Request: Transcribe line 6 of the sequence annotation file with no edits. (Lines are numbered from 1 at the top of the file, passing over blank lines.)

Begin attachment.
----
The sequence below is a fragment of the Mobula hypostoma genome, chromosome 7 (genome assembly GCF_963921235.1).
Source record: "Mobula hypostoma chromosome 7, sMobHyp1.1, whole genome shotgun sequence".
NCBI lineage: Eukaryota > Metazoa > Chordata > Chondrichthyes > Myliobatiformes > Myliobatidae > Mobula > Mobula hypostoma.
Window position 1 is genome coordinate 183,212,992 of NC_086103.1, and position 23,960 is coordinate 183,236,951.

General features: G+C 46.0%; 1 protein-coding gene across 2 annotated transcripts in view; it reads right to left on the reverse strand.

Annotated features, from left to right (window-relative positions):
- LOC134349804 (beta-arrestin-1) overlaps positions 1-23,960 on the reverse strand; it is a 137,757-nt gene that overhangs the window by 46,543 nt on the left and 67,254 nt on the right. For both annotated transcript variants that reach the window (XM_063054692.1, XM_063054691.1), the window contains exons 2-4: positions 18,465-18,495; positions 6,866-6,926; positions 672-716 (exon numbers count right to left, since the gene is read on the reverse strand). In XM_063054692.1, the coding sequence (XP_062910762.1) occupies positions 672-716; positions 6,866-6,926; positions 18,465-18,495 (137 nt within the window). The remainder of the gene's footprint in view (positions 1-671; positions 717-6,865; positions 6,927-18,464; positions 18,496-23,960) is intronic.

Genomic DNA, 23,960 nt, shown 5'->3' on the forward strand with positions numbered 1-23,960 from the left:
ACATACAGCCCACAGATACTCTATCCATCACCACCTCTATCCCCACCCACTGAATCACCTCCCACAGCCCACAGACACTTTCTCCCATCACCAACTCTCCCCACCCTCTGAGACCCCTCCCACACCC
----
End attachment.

Annotated features, from left to right (window-relative positions):